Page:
The rich and colourful history of Shweshwe
Written by Lize Becker
Shweshwe – also known as ‘German print’, ‘ujamani’, ‘shoeshoe’ or ‘sis’ – is a vibrant fabric embraced by many different cultures, but quintessentially African. Some say it is named after the swishing sound shweshwe skirts make when walking, while other sources indicate the fabric was first known as seshoeshoe, named after King Moshoeshoe I of the Basotho, who received the fabric in 1840 as a gift from French missionaries, and popularized it throughout his reign.
The vivacious 100% cotton fabric in the variety of colours and patterns that we adore today, was originally only available in indigo and introduced to South Africa via the trading port in the Cape of Good Hope and spread further by colonial settlers throughout the 1800’s. Indigo fabric has Indian, Hungarian, Dutch, German and even Czechoslovakian roots. In 1992, South African textile company Da Gama bought trademark rights from a United Kingdom company to produce the heavy cotton designs locally. It imported large patterned copper rollers that were used to impress designs on the material, which was washed with weak acid to produce its intricate white patterns. Da Gama Shweshwe still has the iconic starchy finish which was originally used to prevent the fabric from damage during long sea voyages from Europe. Once washed the starchy stiffness is removed, leaving a soft cotton fabric.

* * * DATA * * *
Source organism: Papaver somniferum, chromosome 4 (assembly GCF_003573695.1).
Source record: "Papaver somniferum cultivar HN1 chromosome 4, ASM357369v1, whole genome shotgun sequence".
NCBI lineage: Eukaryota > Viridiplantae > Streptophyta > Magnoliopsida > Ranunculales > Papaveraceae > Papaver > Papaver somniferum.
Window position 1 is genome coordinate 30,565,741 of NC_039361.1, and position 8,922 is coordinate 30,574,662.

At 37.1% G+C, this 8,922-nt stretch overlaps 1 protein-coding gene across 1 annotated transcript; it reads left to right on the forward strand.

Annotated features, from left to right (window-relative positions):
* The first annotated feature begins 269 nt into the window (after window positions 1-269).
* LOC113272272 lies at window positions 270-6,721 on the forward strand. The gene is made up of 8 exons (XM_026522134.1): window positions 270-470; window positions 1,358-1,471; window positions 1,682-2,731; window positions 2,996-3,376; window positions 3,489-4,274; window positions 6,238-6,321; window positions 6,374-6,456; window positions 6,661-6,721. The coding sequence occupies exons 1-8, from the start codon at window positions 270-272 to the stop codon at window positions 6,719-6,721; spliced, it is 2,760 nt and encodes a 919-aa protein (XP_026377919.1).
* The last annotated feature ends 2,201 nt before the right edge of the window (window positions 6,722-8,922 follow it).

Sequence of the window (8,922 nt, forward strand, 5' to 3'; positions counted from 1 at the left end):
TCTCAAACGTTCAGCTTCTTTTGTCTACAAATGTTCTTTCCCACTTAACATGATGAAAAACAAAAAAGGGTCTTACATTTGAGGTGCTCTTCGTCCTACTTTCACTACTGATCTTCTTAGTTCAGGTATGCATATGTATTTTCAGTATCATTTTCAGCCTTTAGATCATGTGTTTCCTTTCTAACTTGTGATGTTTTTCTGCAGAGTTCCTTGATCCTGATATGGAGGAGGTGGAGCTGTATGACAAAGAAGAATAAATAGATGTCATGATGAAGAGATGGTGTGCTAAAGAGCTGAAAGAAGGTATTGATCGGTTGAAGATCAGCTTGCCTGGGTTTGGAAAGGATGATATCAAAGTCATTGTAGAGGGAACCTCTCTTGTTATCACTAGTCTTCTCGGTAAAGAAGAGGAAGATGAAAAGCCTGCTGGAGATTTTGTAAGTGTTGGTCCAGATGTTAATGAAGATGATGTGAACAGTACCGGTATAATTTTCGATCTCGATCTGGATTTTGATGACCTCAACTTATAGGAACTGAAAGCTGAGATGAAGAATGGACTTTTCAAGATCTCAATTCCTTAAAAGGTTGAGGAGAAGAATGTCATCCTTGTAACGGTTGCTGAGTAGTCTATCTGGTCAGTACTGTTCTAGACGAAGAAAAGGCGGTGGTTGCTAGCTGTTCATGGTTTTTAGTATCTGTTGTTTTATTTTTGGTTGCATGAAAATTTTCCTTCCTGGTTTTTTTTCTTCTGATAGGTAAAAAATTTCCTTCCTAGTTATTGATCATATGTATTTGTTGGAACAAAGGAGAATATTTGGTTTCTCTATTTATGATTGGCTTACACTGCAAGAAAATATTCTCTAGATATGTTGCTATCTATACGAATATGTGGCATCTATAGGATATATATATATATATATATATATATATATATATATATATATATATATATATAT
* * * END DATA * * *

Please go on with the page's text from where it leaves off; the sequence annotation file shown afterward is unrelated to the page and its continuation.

Typically used in traditional and rural African ceremonies, Shweshwe has in recent years received a modern fashion and style injection, ensuring a continuous and growing popularity amongst young and old. Whatever the historical origin, at Shwezu we simply adore shweshwe – the sound, the smell, the feel, and most of all the colours and graphic patterns. From everyday apparel to bridal attire, to contemporary shoes and accessories – isn’t it just wonderful how it embraces South African heritage and so many diverse culture groups?